In particular there is a high demand for EC&I engineers, safety case engineers, process, and mechanical design engineers, as well as radiological waste experts, Hough said.

This demand is likely to increase as the nuclear industry heads for a renaissance, with existing projects and new build plants on the horizon, creating plenty of opportunities, said Hough.

150 decommissioning projects are currently under way
150 decommissioning projects are currently under way

However, this will also create a challenge for companies in the nuclear sector in attracting experienced engineers to manage and lead projects, and finding young talent to develop through their training schemes, while at the same time retaining their existing staff, he said. “Our recent annual Confidence Index survey of engineers in the power and nuclear sector found that two thirds of engineers say they would consider transferring to another industry in the engineering sector, with renewables and oil and gas the most popular industries.“

Meanwhile a recent survey of companies and organisations involved in decommissioning by Nuclear Energy Insider found that 51.8 percent viewed a lack of trained and experienced staff as the biggest challenge for the sector. This was closely followed by a lack of accurate cost estimations for decommissioning projects at 42.1 percent.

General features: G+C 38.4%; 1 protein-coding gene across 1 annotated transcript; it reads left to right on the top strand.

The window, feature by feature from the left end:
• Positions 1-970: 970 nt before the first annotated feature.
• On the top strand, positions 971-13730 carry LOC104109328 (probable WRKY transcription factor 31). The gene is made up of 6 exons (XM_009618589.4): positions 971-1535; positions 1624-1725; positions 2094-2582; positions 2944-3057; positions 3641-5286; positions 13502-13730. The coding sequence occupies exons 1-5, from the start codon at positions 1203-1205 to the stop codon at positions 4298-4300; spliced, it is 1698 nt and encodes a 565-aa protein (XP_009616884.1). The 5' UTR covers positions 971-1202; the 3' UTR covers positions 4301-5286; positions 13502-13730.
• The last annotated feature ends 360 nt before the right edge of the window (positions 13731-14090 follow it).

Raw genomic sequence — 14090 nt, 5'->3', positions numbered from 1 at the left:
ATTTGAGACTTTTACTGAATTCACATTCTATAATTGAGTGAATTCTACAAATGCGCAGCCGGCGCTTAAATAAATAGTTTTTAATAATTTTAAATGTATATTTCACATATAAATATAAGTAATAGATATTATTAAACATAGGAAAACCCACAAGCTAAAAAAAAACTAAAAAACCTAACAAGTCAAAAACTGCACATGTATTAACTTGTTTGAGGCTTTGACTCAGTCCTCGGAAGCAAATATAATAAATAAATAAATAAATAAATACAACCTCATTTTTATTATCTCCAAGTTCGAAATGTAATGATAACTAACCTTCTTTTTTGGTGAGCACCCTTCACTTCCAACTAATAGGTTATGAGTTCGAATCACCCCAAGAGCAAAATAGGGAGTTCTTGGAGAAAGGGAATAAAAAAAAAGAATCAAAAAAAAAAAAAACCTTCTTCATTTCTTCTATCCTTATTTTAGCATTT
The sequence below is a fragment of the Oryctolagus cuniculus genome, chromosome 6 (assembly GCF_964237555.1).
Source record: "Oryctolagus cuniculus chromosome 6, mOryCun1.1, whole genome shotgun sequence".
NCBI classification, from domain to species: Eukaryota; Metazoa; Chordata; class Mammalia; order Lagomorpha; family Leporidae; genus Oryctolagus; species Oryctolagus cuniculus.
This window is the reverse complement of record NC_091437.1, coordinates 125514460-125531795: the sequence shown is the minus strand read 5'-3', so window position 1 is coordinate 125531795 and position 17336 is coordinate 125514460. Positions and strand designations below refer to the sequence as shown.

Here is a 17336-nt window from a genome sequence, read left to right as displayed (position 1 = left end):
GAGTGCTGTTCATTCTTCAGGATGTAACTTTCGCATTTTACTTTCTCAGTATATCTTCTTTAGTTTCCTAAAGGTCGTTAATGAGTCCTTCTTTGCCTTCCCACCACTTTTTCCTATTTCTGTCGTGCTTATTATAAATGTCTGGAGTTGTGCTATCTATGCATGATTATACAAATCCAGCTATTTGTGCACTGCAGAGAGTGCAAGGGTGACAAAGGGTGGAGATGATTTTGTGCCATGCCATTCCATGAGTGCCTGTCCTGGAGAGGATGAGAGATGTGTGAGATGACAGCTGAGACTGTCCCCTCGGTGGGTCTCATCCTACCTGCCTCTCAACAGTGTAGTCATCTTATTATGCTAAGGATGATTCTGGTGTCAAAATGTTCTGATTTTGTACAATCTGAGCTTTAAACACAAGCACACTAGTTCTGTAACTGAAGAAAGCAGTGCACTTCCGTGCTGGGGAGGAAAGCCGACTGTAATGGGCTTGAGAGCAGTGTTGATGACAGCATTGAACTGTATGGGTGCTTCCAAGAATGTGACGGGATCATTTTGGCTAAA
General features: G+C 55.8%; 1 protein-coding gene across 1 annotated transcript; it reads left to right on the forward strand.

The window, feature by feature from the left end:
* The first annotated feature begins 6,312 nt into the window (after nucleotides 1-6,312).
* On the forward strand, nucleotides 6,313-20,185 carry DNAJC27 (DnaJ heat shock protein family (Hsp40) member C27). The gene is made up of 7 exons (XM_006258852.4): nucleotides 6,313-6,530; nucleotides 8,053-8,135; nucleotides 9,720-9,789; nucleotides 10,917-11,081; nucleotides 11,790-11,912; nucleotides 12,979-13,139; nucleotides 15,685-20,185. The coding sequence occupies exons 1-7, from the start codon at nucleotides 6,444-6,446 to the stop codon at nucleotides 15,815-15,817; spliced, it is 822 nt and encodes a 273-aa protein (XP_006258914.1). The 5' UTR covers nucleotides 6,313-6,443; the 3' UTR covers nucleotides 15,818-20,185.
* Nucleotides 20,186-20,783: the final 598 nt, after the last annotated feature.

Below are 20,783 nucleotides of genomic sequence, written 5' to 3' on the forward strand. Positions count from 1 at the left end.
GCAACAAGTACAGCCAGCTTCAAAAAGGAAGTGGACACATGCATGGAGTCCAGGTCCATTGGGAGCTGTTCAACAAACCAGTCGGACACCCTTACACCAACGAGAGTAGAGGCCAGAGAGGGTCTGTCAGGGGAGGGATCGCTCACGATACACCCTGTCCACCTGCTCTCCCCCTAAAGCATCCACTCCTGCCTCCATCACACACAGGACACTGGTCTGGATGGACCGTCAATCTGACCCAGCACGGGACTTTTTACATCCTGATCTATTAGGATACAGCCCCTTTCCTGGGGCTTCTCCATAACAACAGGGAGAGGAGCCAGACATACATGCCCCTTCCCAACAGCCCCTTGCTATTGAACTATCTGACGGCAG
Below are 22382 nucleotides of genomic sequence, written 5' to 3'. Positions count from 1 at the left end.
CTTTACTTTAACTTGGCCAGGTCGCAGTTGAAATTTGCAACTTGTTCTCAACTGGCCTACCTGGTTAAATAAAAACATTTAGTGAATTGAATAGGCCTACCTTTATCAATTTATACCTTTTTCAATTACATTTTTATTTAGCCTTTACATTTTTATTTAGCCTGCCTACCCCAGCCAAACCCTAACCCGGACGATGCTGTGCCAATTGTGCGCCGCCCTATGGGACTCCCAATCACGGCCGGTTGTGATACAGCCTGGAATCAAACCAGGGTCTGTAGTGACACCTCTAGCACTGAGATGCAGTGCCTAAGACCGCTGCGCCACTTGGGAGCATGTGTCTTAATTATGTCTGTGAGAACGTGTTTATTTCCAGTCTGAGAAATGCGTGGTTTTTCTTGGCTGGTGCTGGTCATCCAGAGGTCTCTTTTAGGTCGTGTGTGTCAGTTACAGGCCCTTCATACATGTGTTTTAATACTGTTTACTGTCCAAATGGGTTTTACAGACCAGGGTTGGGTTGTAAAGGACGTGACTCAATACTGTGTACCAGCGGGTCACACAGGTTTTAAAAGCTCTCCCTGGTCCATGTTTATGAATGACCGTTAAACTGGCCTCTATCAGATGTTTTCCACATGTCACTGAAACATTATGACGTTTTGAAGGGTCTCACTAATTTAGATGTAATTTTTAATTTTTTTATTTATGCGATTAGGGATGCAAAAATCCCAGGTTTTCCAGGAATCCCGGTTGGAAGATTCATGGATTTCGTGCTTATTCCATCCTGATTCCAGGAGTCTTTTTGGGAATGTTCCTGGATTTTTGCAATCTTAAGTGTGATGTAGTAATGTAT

As a result of these skills shortages, many companies in the nuclear industry looking to maintain their staffing levels may be hoping to target engineers from other sectors and train them internally, said Hough.

Another area of uncertainty within the nuclear decommissioning field is the likely site of the proposed geological storage site for higher activity radioactive waste. The government has yet to select a location for the underground site, which will be used to store extremely hazardous waste safely for millennia.

“Whilst it would be ideal for the geological storage sites to be based near an existing nuclear area, it is not essential,” said Hough. “The contract engineers in the market will move where the demands are.”

Whatever the ultimate decision on the site of the storage facility, with more and more nuclear sites due to be cleaned up over the next decade, opportunities for engineers in the decommissioning sector look set to grow across the country.